A death had not saddened him more. He saw her wrapped in a sari, eyes closed, faint smile to imaginary eyes, before her pyre was lit. Her voice echoed whenever he observed silence, and her smile, danced in front of his eyes refusing to evade.  She was not his lover. He was busy loving when he crossed her house and heard her voice ring in his heart, asking him to step in. He had shut the voice whenever it arose. He wrote to his lover rhyming metres, while he wanted her, to be his first reader.  She would wait he assumed, unaware of her battle, without ever considering to rattle.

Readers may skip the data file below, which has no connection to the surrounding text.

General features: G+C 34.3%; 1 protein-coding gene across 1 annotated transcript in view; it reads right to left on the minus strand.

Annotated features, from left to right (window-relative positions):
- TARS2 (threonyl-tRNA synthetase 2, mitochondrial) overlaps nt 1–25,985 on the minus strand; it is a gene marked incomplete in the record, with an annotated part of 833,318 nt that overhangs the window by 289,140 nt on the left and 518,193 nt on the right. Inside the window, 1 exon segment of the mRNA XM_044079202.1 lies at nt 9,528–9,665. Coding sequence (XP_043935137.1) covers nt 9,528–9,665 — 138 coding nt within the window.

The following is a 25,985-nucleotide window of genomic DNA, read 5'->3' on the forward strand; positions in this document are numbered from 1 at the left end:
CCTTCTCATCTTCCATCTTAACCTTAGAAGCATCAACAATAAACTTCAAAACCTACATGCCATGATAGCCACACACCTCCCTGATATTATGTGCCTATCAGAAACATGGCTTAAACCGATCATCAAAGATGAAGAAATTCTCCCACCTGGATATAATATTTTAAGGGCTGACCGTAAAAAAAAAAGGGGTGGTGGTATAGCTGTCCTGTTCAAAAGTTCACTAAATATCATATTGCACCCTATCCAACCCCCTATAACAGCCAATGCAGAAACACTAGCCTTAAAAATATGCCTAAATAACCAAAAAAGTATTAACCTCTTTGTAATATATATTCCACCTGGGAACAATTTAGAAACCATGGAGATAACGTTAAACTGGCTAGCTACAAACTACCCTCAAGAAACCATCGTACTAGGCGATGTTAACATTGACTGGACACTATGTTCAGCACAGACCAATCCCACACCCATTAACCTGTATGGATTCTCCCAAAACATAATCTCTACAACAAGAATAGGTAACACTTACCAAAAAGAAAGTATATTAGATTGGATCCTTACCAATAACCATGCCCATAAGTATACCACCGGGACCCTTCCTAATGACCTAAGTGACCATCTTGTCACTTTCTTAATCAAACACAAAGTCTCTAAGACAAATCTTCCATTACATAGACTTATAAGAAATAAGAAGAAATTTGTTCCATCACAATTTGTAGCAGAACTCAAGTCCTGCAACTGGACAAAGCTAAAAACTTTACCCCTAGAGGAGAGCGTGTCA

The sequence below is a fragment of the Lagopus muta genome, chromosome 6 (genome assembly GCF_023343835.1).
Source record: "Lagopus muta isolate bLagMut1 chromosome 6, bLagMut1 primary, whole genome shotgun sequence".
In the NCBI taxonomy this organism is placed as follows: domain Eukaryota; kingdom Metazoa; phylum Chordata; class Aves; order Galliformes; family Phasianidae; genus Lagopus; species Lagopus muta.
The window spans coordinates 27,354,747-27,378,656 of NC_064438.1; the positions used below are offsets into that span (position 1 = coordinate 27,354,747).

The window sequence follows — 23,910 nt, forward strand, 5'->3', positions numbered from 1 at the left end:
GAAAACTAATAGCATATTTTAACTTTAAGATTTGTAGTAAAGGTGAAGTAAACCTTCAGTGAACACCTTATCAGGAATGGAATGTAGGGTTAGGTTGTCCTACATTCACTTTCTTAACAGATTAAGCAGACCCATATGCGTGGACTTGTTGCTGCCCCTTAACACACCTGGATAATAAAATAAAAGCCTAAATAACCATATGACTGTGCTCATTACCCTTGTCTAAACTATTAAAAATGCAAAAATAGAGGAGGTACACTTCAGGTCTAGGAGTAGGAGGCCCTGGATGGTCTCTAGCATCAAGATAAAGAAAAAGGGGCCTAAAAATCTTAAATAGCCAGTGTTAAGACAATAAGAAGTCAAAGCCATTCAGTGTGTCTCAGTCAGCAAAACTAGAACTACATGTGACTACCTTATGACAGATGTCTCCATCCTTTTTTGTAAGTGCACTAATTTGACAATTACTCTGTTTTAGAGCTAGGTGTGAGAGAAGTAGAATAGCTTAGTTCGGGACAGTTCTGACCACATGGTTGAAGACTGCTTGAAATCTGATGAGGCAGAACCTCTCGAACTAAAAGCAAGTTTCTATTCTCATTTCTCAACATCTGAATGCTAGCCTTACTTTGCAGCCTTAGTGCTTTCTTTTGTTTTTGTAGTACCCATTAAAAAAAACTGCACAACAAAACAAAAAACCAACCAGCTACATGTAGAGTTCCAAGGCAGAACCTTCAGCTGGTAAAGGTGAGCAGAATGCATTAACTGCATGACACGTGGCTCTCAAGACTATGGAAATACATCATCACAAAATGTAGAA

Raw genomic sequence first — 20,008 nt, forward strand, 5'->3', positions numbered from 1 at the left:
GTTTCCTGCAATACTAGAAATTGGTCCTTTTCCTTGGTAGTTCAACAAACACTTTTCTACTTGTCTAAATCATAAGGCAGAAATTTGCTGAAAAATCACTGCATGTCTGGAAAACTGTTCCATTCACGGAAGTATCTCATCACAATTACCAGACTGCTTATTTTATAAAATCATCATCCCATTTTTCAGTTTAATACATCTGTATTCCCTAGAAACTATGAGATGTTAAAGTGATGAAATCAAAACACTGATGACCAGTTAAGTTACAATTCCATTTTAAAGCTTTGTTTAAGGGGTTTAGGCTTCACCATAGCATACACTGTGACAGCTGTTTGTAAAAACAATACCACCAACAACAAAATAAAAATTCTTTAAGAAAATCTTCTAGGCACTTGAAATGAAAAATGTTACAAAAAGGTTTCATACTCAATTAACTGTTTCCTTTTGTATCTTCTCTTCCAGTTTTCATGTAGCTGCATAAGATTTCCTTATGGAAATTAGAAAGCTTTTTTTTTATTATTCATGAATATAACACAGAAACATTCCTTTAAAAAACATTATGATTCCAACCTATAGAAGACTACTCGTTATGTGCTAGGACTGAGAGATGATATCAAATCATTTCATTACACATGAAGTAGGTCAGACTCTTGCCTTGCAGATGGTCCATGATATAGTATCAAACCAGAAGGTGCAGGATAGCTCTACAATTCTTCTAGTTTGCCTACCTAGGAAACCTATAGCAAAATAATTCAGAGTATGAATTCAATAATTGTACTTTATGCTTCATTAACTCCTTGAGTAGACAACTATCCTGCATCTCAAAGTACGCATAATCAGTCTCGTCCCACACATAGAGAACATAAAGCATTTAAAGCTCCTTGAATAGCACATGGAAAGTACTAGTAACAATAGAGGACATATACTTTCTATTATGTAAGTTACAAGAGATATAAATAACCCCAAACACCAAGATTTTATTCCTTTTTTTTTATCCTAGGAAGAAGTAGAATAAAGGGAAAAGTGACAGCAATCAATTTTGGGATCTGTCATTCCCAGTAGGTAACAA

She, the one who had taught him to write.

She, the one who had made him smile at lines.

She, the one who had asked him to observe silence and find his inner balance.

She, the one who had asked him to visit her without an invite.

News about her death, he struggled to handle, and spent no more time describing his lover’s ankle. He got up to his feet and stepped into her street. The sight of her in a freezer box froze him to his bones.  He walked up to her and placed a wreath of paper, filled with an incense of his words in ink. She, his teacher and philosopher, had not stopped teaching him even at her funeral pyre.


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